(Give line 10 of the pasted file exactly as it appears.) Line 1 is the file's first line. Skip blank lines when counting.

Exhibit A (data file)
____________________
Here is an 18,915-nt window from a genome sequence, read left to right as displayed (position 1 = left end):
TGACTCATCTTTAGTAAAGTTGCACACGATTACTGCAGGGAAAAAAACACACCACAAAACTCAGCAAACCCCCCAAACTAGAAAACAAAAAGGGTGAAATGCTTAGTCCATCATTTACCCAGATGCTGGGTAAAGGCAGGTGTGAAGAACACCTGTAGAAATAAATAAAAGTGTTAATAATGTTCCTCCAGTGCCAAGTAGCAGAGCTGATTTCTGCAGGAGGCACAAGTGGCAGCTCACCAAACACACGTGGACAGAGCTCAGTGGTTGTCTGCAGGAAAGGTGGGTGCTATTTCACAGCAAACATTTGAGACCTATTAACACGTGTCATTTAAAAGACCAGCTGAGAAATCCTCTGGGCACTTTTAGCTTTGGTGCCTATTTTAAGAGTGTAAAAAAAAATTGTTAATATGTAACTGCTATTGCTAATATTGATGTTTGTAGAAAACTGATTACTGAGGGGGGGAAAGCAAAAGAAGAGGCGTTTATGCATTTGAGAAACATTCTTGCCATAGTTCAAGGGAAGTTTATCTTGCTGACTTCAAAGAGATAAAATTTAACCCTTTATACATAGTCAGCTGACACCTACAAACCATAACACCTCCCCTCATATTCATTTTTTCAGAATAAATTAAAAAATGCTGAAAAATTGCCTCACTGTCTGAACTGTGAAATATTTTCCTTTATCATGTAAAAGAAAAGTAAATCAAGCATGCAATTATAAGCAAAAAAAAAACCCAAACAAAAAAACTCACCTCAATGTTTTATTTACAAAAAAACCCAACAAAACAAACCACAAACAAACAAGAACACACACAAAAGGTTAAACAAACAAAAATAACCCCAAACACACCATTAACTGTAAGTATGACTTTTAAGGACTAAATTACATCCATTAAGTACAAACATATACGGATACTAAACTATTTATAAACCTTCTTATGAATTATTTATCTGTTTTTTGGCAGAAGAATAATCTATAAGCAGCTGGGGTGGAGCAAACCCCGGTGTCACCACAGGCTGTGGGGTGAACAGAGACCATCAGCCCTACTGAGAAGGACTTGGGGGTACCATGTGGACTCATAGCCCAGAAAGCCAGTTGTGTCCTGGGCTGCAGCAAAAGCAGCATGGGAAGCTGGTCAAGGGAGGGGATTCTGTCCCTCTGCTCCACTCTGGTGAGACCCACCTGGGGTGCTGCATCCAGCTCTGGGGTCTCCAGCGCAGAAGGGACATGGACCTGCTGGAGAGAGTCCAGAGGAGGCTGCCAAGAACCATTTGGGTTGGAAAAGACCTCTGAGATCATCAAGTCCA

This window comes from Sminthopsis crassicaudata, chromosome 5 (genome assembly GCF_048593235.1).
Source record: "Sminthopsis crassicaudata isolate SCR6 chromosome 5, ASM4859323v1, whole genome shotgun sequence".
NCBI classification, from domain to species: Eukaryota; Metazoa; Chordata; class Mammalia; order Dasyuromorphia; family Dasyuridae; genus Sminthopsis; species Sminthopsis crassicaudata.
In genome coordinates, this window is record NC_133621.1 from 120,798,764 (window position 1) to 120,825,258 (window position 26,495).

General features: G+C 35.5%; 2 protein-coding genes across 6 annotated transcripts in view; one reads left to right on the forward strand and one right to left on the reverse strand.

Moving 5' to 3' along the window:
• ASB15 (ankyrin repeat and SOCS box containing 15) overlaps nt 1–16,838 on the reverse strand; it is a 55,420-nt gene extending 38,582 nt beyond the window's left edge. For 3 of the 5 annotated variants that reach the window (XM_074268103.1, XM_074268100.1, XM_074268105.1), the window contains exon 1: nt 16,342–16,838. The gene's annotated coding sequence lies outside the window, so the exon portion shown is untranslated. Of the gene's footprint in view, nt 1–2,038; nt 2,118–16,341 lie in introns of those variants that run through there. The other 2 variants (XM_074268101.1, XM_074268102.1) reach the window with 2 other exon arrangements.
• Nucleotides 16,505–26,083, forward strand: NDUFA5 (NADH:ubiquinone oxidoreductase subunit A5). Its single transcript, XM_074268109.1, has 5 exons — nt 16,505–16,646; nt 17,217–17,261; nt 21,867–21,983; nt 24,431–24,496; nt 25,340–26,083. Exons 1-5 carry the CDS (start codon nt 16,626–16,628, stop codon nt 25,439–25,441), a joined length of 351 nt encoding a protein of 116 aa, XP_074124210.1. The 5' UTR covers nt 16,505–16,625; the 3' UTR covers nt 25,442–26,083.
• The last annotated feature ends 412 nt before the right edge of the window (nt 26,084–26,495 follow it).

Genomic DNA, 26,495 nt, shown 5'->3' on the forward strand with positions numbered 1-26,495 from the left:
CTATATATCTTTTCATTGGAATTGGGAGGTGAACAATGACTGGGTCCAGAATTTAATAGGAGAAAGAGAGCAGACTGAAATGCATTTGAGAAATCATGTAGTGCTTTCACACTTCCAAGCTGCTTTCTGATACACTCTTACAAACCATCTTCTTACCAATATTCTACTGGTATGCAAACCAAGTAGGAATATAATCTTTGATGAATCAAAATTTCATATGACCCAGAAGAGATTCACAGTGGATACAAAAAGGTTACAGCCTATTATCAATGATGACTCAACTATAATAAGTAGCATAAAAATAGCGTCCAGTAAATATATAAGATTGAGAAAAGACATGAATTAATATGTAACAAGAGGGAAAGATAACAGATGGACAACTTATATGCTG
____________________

• Nucleotides 16,505–26,083, forward strand: NDUFA5 (NADH:ubiquinone oxidoreductase subunit A5). Its single transcript, XM_074268109.1, has 5 exons — nt 16,505–16,646; nt 17,217–17,261; nt 21,867–21,983; nt 24,431–24,496; nt 25,340–26,083. Exons 1-5 carry the CDS (start codon nt 16,626–16,628, stop codon nt 25,439–25,441), a joined length of 351 nt encoding a protein of 116 aa, XP_074124210.1. The 5' UTR covers nt 16,505–16,625; the 3' UTR covers nt 25,442–26,083.